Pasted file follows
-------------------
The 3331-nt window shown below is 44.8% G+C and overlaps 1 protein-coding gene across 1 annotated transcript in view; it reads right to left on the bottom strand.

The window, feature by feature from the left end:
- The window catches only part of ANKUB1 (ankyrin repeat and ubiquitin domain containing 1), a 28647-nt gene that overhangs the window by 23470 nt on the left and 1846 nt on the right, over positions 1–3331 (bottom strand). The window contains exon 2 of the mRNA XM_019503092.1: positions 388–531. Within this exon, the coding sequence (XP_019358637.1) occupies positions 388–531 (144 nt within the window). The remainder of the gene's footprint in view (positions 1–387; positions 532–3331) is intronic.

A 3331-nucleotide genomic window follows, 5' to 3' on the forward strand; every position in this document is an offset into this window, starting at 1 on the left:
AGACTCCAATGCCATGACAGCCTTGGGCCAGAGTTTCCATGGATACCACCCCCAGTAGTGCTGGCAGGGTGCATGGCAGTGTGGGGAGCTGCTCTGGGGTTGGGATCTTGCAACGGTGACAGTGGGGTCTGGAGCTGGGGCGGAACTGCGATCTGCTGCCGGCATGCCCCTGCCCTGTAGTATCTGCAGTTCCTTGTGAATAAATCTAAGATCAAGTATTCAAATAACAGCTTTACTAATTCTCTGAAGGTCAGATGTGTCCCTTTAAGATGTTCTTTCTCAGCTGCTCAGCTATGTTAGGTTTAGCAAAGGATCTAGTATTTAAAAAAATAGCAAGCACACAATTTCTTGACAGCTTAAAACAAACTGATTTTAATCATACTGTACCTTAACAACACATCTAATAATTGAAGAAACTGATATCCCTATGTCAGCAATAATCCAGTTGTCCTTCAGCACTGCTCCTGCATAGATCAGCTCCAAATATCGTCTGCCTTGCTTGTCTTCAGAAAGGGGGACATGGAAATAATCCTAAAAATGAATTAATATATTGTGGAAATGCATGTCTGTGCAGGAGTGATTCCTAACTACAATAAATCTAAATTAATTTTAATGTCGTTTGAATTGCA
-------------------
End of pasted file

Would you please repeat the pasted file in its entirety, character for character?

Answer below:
The 3331-nt window shown below is 44.8% G+C and overlaps 1 protein-coding gene across 1 annotated transcript in view; it reads right to left on the bottom strand.

The window, feature by feature from the left end:
- The window catches only part of ANKUB1 (ankyrin repeat and ubiquitin domain containing 1), a 28647-nt gene that overhangs the window by 23470 nt on the left and 1846 nt on the right, over positions 1–3331 (bottom strand). The window contains exon 2 of the mRNA XM_019503092.1: positions 388–531. Within this exon, the coding sequence (XP_019358637.1) occupies positions 388–531 (144 nt within the window). The remainder of the gene's footprint in view (positions 1–387; positions 532–3331) is intronic.

A 3331-nucleotide genomic window follows, 5' to 3' on the forward strand; every position in this document is an offset into this window, starting at 1 on the left:
AGACTCCAATGCCATGACAGCCTTGGGCCAGAGTTTCCATGGATACCACCCCCAGTAGTGCTGGCAGGGTGCATGGCAGTGTGGGGAGCTGCTCTGGGGTTGGGATCTTGCAACGGTGACAGTGGGGTCTGGAGCTGGGGCGGAACTGCGATCTGCTGCCGGCATGCCCCTGCCCTGTAGTATCTGCAGTTCCTTGTGAATAAATCTAAGATCAAGTATTCAAATAACAGCTTTACTAATTCTCTGAAGGTCAGATGTGTCCCTTTAAGATGTTCTTTCTCAGCTGCTCAGCTATGTTAGGTTTAGCAAAGGATCTAGTATTTAAAAAAATAGCAAGCACACAATTTCTTGACAGCTTAAAACAAACTGATTTTAATCATACTGTACCTTAACAACACATCTAATAATTGAAGAAACTGATATCCCTATGTCAGCAATAATCCAGTTGTCCTTCAGCACTGCTCCTGCATAGATCAGCTCCAAATATCGTCTGCCTTGCTTGTCTTCAGAAAGGGGGACATGGAAATAATCCTAAAAATGAATTAATATATTGTGGAAATGCATGTCTGTGCAGGAGTGATTCCTAACTACAATAAATCTAAATTAATTTTAATGTCGTTTGAATTGCA